You speak of regime change and the establishment of a democratic system in Iran. Since you don't advocate a classical revolution, how do you want to accomplish this goal? Akhbar Ganji:
The classical revolution seeks to overthrow a system in its entirety by using violent means and dismantling all the political, economic, social, cultural, and military structures.
There are two problems with this approach. First, it is philosophically impossible. And second, it is practically undesirable. Because you cannot really change all these structures radically and replace them with something new. So it is impossible. It is undesirable because doing so will result in the use of violence, resorting to oppression, intimidation, and assassination of opponents. It is well-known that revolutions sacrifice their own children. In this sense, we do not want a revolution. A revolution is a mistake; and the bigger this mistake, the harder will be to correct it.
"Our reformist friends think that peaceful struggle necessarily means lawful activities. [But] they have tied our hands with unjust and inhumane laws, and we cannot do anything about it. Thus there is no choice other than breaking the unjust law."
The other approach is to go for change but not change all the existing structures. We want to replace the political structure with one that is committed to democracy and freedom. We want to use exclusively peaceful means for this goal. We are against violence and terror. RFE/RL:
So you believe that, in the context of the current political structure, no reform is possible? Ganji:
This depends on how you define "reform." I define it as transition to democracy. Then the question arises whether in the context of the constitution of the Islamic republic [of Iran], such transition is possible. My answer is no. However, others may define reforms in a more limited fashion -- for example, they may want economic reform. Such reform may be possible. However, transition to democracy is impossible under the current constitution. RFE/RL:
One of your criticisms of former President Mohammad Khatami (1997-2005) was his lack of political will to enforce reforms. But you are saying that no reform is possible within the context of constitution. So was his passivity inevitable, given the restrictions of the constitution? Ganji:
There are two issues here. One is the legal structure of the system in which the constitution gives the ultimate authority to the supreme leader and thereby makes a transition to a democratic model impossible. The other issue is the "real" structure -- the regime as it exists right now. This regime insists on more power than has been granted by the constitution.
If Khatami wanted to do everything with an absolute commitment to the constitution, he would be certainly be unable to achieve anything. Even what he did was less than what he could do under the powers he was given by the constitution.
But the real issue is that after the conservative were defeated so badly [when Khatami was elected as a reformist president in 1997], they were all in a kind of coma. In that atmosphere, we could have done many things. But Khatami squandered this historical opportunity. When conservatives tried to change the press law, Khatami could have refused to sign it. Khatami could have refused to perform the undemocratic elections in which the Guardians Council had disqualified 2000 candidates. He could have resisted the 2005 presidential elections, in which there were widespread irregularities and which gave the militarists access to executive power. RFE/RL:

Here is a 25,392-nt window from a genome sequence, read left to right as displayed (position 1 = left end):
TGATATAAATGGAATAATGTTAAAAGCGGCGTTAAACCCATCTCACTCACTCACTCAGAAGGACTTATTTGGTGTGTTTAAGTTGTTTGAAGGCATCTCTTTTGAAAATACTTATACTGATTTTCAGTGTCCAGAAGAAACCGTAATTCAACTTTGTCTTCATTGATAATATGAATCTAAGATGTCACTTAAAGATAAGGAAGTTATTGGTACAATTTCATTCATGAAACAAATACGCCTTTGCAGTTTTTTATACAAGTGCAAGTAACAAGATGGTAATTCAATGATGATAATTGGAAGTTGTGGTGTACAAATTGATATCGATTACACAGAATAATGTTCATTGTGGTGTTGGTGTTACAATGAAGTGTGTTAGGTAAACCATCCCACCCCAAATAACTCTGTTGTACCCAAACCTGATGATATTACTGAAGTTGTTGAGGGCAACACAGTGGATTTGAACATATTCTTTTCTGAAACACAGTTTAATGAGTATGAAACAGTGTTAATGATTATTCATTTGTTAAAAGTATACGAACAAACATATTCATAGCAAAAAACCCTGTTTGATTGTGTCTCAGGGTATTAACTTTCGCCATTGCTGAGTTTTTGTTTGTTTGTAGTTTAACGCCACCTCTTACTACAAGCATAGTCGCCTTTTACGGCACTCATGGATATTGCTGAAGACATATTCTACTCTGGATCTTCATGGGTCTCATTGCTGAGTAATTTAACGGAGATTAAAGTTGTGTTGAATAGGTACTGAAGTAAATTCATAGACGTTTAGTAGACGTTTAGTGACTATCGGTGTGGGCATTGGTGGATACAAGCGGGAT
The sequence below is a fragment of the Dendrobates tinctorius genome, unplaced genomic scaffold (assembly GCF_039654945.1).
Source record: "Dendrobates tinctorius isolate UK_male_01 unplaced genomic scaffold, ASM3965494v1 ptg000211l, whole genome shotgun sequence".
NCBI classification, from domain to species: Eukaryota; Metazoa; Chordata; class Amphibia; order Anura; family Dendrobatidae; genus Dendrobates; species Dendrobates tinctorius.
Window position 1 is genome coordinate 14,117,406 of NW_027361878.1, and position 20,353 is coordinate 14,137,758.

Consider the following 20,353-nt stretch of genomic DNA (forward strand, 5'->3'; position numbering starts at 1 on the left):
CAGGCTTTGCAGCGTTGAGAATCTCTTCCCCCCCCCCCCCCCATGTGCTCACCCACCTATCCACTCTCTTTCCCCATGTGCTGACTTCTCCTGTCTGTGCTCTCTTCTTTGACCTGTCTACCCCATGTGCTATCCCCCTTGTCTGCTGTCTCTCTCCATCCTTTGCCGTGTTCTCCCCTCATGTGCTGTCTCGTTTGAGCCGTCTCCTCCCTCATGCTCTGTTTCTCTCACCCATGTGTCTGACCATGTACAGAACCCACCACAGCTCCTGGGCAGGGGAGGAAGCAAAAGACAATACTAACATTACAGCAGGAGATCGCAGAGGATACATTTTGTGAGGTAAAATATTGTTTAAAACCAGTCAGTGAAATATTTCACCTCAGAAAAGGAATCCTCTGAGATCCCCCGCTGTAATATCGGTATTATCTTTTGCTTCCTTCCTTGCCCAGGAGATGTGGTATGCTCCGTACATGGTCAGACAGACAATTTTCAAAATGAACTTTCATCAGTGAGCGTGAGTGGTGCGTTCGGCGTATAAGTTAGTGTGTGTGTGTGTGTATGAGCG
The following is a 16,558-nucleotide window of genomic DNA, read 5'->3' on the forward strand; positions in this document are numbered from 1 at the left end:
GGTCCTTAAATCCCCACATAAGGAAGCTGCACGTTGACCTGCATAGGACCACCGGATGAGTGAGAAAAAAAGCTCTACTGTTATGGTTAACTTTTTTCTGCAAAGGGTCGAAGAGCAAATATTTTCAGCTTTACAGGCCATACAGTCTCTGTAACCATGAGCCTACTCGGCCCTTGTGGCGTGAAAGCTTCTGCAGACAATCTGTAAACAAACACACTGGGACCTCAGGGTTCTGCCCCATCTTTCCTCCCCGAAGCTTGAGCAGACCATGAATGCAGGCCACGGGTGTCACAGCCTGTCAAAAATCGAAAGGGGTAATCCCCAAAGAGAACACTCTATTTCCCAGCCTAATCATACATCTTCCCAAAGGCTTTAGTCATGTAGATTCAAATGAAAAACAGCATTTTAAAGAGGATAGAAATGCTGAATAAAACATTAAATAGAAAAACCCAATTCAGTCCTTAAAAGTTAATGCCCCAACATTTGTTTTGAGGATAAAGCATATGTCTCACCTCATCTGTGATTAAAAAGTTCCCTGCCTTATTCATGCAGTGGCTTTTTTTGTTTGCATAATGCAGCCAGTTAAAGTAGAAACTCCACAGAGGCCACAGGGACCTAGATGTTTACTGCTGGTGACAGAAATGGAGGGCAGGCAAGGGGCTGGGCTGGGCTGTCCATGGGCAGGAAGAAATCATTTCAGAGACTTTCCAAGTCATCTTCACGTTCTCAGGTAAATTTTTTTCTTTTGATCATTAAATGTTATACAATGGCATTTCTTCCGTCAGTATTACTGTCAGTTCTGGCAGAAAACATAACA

Perhaps he considered this a declaration of war against the regime, and he may have wanted to avoid violence. Ganji:
Well, we say that we reject violence, terror, and revolution. However, this should not be translated into passivity. [Mohatma] Gandhi, who is the father of the nonviolent struggle, has extracted the thesis of civil disobedience out of his doctrine. Our reformist friends think that peaceful struggle necessarily means lawful activities. [But] they have tied our hands with unjust and inhumane laws, and we cannot do anything about it. Thus there is no choice other than breaking the unjust law. This is civil disobedience, and you will only have to pay the price for breaking the law. RFE/RL:
How do you describe your relationship to the reformists at this point? Is their time over, or do you think you can convince them to follow your path?
"The bottom line is that we want democracy, freedom, and human rights; and we pursue these demands by peaceful means and civil disobedience."
I have a very friendly relationship with the reformists. [Saeed Hajjarian, a former deputy intelligence minister widely regarded as a main theorist behind the reformist movement] is one of my best friends. We are friends but at the same time have many differences. I don't think their time is over. Everyone can reevaluate his or her past and try to correct any mistakes committed in the past. RFE/RL:
So you may work together with them again? Ganji:
I cannot rule that out. My main problem with them is that they still want to work within the framework of the constitution. This will not work. Even to establish their democratic front, they have to get permission from the Interior Ministry. What do they do when they don't get such permission? So they will have to cease all their activities.
I believe we should push for democracy without any commitment to the current constitution of the Islamic republic. We promise that we will never resort to violence, but we will not let our hands be tied by the current laws. This is exactly what Gandhi and Martin Luther King did. They were the symbols of nonviolence, but at the same time [they] used civil disobedience to promote their cause. RFE/RL:
The movements led by Gandhi and King were long term struggles during which this culture could take root. They were popular movements, and not limited to intellectuals. Ganji:
No, the elite always starts the movement and the masses follow the elite. It has always been this way. In the Czech Republic, [Vaclav] Havel and other intellectuals were at the forefront, and people followed them. The same applied to [Nelson] Mandela and Gandhi.
Ganji and his wife following his release from prison in March (Fars)
In the "color revolutions" among former Soviet states, there has always been a basic condition of opening of the political system that made it possible. For example, people did not have to pay with their lives for distributing leaflets. A similar atmosphere was created during Khatami's presidency. One could express his or her opinion. It seems that this condition does not exist anymore under President Mahmud Ahmadinejad. Is a "color revolution" still possible for Iran? Ganji: